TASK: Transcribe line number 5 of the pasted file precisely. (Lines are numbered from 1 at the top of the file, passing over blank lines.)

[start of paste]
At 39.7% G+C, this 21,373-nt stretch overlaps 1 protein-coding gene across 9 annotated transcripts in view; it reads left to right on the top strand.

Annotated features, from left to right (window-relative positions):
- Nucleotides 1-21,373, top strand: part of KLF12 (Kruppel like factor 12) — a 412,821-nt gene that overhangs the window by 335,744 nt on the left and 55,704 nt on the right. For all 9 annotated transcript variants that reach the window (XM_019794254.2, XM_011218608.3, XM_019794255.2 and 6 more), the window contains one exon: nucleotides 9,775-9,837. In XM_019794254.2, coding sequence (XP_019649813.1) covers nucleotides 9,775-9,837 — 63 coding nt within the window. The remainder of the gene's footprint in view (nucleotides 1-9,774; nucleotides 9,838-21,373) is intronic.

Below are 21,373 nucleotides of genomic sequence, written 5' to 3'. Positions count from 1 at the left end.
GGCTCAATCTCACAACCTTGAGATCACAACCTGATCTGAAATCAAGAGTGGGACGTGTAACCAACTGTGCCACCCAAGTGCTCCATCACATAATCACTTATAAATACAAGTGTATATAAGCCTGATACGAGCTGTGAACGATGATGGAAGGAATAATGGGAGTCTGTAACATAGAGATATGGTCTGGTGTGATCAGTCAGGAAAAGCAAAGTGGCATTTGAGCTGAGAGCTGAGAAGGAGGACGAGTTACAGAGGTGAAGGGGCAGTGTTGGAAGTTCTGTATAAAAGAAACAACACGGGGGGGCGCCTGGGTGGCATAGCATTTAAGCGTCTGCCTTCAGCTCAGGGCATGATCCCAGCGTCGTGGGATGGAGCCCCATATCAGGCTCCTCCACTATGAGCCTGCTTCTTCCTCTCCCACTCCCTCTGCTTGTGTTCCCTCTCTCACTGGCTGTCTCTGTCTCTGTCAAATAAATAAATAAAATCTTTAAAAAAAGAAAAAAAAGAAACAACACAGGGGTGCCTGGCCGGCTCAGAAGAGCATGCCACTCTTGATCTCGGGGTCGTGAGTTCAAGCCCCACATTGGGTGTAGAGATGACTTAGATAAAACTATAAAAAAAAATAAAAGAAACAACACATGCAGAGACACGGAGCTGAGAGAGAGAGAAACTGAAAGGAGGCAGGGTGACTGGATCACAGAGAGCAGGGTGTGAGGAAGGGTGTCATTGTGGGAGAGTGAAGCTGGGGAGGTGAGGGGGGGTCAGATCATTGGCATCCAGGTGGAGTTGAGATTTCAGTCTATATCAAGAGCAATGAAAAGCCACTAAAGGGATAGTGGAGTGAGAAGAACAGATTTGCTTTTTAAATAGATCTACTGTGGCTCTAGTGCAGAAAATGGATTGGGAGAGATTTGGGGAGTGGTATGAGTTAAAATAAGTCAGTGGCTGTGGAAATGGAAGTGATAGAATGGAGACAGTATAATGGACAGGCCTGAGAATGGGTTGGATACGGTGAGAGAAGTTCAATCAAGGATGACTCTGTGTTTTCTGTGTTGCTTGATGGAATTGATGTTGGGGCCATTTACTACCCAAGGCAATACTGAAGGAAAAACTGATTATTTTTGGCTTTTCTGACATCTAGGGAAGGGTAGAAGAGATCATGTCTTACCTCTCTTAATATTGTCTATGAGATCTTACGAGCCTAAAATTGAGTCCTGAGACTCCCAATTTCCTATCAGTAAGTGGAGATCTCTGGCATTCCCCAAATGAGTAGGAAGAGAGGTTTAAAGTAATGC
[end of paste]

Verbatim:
GGCTCAATCTCACAACCTTGAGATCACAACCTGATCTGAAATCAAGAGTGGGACGTGTAACCAACTGTGCCACCCAAGTGCTCCATCACATAATCACTTATAAATACAAGTGTATATAAGCCTGATACGAGCTGTGAACGATGATGGAAGGAATAATGGGAGTCTGTAACATAGAGATATGGTCTGGTGTGATCAGTCAGGAAAAGCAAAGTGGCATTTGAGCTGAGAGCTGAGAAGGAGGACGAGTTACAGAGGTGAAGGGGCAGTGTTGGAAGTTCTGTATAAAAGAAACAACACGGGGGGGCGCCTGGGTGGCATAGCATTTAAGCGTCTGCCTTCAGCTCAGGGCATGATCCCAGCGTCGTGGGATGGAGCCCCATATCAGGCTCCTCCACTATGAGCCTGCTTCTTCCTCTCCCACTCCCTCTGCTTGTGTTCCCTCTCTCACTGGCTGTCTCTGTCTCTGTCAAATAAATAAATAAAATCTTTAAAAAAAGAAAAAAAAGAAACAACACAGGGGTGCCTGGCCGGCTCAGAAGAGCATGCCACTCTTGATCTCGGGGTCGTGAGTTCAAGCCCCACATTGGGTGTAGAGATGACTTAGATAAAACTATAAAAAAAAATAAAAGAAACAACACATGCAGAGACACGGAGCTGAGAGAGAGAGAAACTGAAAGGAGGCAGGGTGACTGGATCACAGAGAGCAGGGTGTGAGGAAGGGTGTCATTGTGGGAGAGTGAAGCTGGGGAGGTGAGGGGGGGTCAGATCATTGGCATCCAGGTGGAGTTGAGATTTCAGTCTATATCAAGAGCAATGAAAAGCCACTAAAGGGATAGTGGAGTGAGAAGAACAGATTTGCTTTTTAAATAGATCTACTGTGGCTCTAGTGCAGAAAATGGATTGGGAGAGATTTGGGGAGTGGTATGAGTTAAAATAAGTCAGTGGCTGTGGAAATGGAAGTGATAGAATGGAGACAGTATAATGGACAGGCCTGAGAATGGGTTGGATACGGTGAGAGAAGTTCAATCAAGGATGACTCTGTGTTTTCTGTGTTGCTTGATGGAATTGATGTTGGGGCCATTTACTACCCAAGGCAATACTGAAGGAAAAACTGATTATTTTTGGCTTTTCTGACATCTAGGGAAGGGTAGAAGAGATCATGTCTTACCTCTCTTAATATTGTCTATGAGATCTTACGAGCCTAAAATTGAGTCCTGAGACTCCCAATTTCCTATCAGTAAGTGGAGATCTCTGGCATTCCCCAAATGAGTAGGAAGAGAGGTTTAAAGTAATGC